Ultrasound and CT imaging show variable thickening of the bladder wall that may mimic a tumor-like infiltrative lesion. Definitive diagnosis needs to be obtained by cystoscopy and bladder biopsy. Cystoscopic features described in the literature range from mucosal erythema to raised velvety polypoid, edematous and frankly fungating, invasive-appearing masses [9]. In adults, 25% of EC has been reported to occur metachronously in a bladder with a previous transitional cell carcinoma; EC has even been reported to coexist with carcinoma in-situ [9]. However, there are no known reports of associated malignancy in the pediatric population.

EC has been found to be self-limiting in some children and tending to chronicity with relapses in others. Treatment is largely empirical [1]. Various management options include observation, antihistamines, anti-inflammatory drugs, and antibiotics in the presence of infection. Corticosteroids (prednisolone, 20 mg daily for 6-12 weeks) have been found to be useful in nonresponsive patients [1]. Cyclosporine A (6 mg/kg/day for 8 months) induced complete regression in 1 child with EC that was refractory to oral prednisolone treatment [2]. Surgical treatment such as transurethral resection of the lesions, partial cystectomy, or total cystectomy is reserved for patients who remain refractory to multiple oral medications (eg, anticholinergics, antihistaminics, antibiotics, steroids) and have unremitting symptoms [1,11]. The outcome of surgical treatment has been found to be good.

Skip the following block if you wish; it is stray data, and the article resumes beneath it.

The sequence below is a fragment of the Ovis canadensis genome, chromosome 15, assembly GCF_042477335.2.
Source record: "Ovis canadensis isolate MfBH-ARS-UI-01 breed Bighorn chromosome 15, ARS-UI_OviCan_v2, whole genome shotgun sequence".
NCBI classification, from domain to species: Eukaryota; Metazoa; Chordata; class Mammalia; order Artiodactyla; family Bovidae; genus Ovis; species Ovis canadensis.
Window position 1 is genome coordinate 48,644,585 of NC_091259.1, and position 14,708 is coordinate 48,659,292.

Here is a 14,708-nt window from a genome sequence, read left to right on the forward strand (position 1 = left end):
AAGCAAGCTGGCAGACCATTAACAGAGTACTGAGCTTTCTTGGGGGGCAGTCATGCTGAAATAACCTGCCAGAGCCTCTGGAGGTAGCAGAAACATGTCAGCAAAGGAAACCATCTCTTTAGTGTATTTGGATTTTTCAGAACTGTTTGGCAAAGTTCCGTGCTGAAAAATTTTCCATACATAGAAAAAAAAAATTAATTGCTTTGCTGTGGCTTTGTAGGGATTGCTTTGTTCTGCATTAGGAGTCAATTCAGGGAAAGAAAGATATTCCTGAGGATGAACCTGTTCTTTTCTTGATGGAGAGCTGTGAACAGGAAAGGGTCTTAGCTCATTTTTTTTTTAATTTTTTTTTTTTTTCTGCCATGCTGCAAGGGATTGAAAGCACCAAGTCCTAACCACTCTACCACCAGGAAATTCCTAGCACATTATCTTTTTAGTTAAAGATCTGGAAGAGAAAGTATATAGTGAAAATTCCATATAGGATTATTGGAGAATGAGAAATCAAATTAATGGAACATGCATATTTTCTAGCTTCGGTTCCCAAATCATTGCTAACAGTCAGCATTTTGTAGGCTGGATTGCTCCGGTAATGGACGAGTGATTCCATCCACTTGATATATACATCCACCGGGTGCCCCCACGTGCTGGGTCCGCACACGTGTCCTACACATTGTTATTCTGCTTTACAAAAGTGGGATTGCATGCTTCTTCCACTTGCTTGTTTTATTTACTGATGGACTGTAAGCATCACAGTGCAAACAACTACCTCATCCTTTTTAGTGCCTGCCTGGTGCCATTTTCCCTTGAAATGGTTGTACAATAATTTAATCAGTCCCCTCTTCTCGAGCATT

CONCLUSIONS

EC is a rare entity with uncertain causes. The presentation is variable and can clinically mimic a bladder mass. Cystoscopy and biopsy are essential to diagnosing the condition. Because no guidelines exist for optimum treatment or follow-up, management should be tailored to the symptoms and severity or extent of the disease. In the pediatric population, the condition usually has a benign course and complete resolution occurs in most cases. However, underlying rare progression to chronicity necessitates long-term follow-up of these children.